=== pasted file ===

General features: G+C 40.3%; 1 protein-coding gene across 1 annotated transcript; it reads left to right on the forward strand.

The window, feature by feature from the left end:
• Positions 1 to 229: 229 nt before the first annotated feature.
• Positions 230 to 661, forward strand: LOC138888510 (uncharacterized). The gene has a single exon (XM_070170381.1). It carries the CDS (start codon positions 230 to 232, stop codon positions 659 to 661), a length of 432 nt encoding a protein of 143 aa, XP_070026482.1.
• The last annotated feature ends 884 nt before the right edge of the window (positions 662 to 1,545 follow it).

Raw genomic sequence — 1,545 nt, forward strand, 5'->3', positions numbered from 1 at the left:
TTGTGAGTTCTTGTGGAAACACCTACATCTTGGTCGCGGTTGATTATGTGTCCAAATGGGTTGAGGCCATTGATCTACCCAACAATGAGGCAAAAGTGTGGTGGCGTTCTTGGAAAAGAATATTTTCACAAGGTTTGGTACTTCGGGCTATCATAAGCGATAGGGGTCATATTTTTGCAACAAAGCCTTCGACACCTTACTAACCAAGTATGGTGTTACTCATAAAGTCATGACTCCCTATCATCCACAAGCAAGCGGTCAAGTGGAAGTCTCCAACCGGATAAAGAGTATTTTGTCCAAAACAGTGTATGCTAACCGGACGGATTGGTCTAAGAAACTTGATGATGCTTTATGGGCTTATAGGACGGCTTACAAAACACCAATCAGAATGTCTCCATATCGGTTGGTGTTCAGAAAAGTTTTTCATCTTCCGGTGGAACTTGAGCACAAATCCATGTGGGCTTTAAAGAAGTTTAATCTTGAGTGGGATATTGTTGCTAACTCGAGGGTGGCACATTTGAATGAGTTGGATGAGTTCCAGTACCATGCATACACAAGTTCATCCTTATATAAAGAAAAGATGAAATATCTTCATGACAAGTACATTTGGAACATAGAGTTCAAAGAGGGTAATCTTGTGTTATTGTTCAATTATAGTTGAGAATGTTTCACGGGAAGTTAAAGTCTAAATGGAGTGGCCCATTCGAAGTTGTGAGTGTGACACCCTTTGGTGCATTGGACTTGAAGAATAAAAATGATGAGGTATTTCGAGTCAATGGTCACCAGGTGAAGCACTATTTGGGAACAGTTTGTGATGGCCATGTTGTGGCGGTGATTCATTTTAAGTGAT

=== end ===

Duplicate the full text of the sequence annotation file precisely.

General features: G+C 40.3%; 1 protein-coding gene across 1 annotated transcript; it reads left to right on the forward strand.

The window, feature by feature from the left end:
• Positions 1 to 229: 229 nt before the first annotated feature.
• Positions 230 to 661, forward strand: LOC138888510 (uncharacterized). The gene has a single exon (XM_070170381.1). It carries the CDS (start codon positions 230 to 232, stop codon positions 659 to 661), a length of 432 nt encoding a protein of 143 aa, XP_070026482.1.
• The last annotated feature ends 884 nt before the right edge of the window (positions 662 to 1,545 follow it).

Raw genomic sequence — 1,545 nt, forward strand, 5'->3', positions numbered from 1 at the left:
TTGTGAGTTCTTGTGGAAACACCTACATCTTGGTCGCGGTTGATTATGTGTCCAAATGGGTTGAGGCCATTGATCTACCCAACAATGAGGCAAAAGTGTGGTGGCGTTCTTGGAAAAGAATATTTTCACAAGGTTTGGTACTTCGGGCTATCATAAGCGATAGGGGTCATATTTTTGCAACAAAGCCTTCGACACCTTACTAACCAAGTATGGTGTTACTCATAAAGTCATGACTCCCTATCATCCACAAGCAAGCGGTCAAGTGGAAGTCTCCAACCGGATAAAGAGTATTTTGTCCAAAACAGTGTATGCTAACCGGACGGATTGGTCTAAGAAACTTGATGATGCTTTATGGGCTTATAGGACGGCTTACAAAACACCAATCAGAATGTCTCCATATCGGTTGGTGTTCAGAAAAGTTTTTCATCTTCCGGTGGAACTTGAGCACAAATCCATGTGGGCTTTAAAGAAGTTTAATCTTGAGTGGGATATTGTTGCTAACTCGAGGGTGGCACATTTGAATGAGTTGGATGAGTTCCAGTACCATGCATACACAAGTTCATCCTTATATAAAGAAAAGATGAAATATCTTCATGACAAGTACATTTGGAACATAGAGTTCAAAGAGGGTAATCTTGTGTTATTGTTCAATTATAGTTGAGAATGTTTCACGGGAAGTTAAAGTCTAAATGGAGTGGCCCATTCGAAGTTGTGAGTGTGACACCCTTTGGTGCATTGGACTTGAAGAATAAAAATGATGAGGTATTTCGAGTCAATGGTCACCAGGTGAAGCACTATTTGGGAACAGTTTGTGATGGCCATGTTGTGGCGGTGATTCATTTTAAGTGAT